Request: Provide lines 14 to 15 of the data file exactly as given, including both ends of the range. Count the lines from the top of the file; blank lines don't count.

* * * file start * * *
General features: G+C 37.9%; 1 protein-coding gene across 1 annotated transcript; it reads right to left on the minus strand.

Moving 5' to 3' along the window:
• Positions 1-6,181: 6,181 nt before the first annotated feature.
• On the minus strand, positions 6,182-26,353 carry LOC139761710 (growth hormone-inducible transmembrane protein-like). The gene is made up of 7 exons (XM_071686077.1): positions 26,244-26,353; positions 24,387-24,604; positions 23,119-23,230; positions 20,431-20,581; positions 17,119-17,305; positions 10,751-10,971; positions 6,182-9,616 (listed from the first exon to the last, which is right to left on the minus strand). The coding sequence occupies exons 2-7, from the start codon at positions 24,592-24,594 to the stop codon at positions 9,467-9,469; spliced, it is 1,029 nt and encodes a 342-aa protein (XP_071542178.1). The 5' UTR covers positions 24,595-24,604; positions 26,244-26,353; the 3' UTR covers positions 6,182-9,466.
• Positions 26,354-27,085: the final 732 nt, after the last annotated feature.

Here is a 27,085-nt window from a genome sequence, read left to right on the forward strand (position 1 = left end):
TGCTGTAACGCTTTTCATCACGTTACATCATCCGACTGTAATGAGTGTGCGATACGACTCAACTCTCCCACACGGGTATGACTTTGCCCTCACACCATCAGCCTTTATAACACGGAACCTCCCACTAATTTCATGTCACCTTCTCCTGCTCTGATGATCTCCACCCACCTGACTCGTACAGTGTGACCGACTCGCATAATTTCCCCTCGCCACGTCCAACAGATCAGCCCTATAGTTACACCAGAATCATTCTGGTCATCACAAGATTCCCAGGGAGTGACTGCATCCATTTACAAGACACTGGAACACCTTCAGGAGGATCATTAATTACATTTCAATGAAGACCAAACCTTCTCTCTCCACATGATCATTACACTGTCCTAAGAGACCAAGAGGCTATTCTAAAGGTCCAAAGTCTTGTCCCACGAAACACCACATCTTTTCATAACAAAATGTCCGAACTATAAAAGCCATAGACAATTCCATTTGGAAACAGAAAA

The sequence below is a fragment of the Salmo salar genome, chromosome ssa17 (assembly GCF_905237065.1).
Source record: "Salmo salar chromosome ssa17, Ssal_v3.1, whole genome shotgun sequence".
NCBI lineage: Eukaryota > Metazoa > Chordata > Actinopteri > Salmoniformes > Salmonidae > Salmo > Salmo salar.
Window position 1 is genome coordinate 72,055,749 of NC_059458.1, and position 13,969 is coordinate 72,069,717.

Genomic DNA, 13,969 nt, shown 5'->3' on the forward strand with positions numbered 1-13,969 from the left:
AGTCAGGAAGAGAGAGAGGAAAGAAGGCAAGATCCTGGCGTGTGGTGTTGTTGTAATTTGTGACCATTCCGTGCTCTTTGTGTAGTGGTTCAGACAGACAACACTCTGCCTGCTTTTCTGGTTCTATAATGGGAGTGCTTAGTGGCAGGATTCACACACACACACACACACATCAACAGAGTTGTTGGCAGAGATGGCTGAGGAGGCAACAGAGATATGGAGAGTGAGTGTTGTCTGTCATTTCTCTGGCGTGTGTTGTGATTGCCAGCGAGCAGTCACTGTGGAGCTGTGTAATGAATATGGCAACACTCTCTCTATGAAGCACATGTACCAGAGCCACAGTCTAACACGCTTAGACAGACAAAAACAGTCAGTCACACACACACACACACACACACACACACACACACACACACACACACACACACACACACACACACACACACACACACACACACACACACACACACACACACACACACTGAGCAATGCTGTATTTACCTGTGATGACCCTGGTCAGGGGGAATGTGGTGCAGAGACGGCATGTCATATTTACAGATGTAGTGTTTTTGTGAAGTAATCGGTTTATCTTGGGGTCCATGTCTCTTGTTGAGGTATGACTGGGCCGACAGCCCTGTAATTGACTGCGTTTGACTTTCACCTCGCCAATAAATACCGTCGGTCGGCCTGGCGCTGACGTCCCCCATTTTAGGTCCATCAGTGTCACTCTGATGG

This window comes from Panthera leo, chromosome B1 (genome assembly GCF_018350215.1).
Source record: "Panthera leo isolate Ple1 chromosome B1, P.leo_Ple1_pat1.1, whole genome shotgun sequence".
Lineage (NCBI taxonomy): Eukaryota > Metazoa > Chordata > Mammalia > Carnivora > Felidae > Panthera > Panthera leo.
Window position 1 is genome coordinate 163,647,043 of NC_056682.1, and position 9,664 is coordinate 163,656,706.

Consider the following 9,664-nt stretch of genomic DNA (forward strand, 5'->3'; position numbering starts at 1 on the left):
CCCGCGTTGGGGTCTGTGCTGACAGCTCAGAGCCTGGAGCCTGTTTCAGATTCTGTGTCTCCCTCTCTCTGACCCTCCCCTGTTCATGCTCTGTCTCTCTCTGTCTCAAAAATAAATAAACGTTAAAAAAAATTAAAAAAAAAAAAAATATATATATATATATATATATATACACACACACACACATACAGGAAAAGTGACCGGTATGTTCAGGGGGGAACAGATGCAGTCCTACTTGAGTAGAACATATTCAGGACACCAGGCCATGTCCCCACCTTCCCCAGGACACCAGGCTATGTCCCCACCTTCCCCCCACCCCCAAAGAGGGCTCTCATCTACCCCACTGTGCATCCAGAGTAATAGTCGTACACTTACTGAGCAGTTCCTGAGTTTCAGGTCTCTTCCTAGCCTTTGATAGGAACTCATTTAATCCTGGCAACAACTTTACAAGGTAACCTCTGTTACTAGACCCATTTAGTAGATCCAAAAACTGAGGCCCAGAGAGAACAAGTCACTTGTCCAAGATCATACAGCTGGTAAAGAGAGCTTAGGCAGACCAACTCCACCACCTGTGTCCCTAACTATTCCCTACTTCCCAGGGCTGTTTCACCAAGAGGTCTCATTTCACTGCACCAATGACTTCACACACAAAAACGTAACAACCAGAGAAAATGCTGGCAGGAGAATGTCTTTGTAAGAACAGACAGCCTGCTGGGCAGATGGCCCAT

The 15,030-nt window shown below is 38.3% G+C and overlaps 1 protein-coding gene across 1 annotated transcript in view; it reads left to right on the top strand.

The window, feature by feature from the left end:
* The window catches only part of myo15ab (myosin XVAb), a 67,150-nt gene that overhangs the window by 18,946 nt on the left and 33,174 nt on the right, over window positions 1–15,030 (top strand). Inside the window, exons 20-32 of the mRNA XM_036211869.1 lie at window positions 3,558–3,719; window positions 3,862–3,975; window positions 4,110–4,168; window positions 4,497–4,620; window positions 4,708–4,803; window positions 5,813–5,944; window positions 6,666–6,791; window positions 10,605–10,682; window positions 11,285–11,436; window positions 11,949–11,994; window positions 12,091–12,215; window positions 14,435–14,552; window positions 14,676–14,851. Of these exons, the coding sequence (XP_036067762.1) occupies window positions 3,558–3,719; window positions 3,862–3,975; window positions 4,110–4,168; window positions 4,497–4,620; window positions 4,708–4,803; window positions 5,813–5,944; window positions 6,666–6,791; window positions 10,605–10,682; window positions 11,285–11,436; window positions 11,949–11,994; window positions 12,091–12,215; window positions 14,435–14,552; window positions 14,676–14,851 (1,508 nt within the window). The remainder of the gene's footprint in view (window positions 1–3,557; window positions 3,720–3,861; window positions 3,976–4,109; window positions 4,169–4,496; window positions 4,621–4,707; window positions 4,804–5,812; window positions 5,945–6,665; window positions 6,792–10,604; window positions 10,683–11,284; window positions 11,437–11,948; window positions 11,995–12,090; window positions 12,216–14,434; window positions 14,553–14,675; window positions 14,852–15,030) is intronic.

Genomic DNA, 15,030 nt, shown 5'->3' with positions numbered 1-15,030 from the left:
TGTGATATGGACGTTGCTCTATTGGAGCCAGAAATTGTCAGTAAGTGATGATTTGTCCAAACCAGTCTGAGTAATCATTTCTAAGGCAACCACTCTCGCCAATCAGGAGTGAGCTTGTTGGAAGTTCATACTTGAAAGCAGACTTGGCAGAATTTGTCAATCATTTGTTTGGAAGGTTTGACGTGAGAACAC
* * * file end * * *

This window comes from Panthera leo, chromosome B1 (genome assembly GCF_018350215.1).
Source record: "Panthera leo isolate Ple1 chromosome B1, P.leo_Ple1_pat1.1, whole genome shotgun sequence".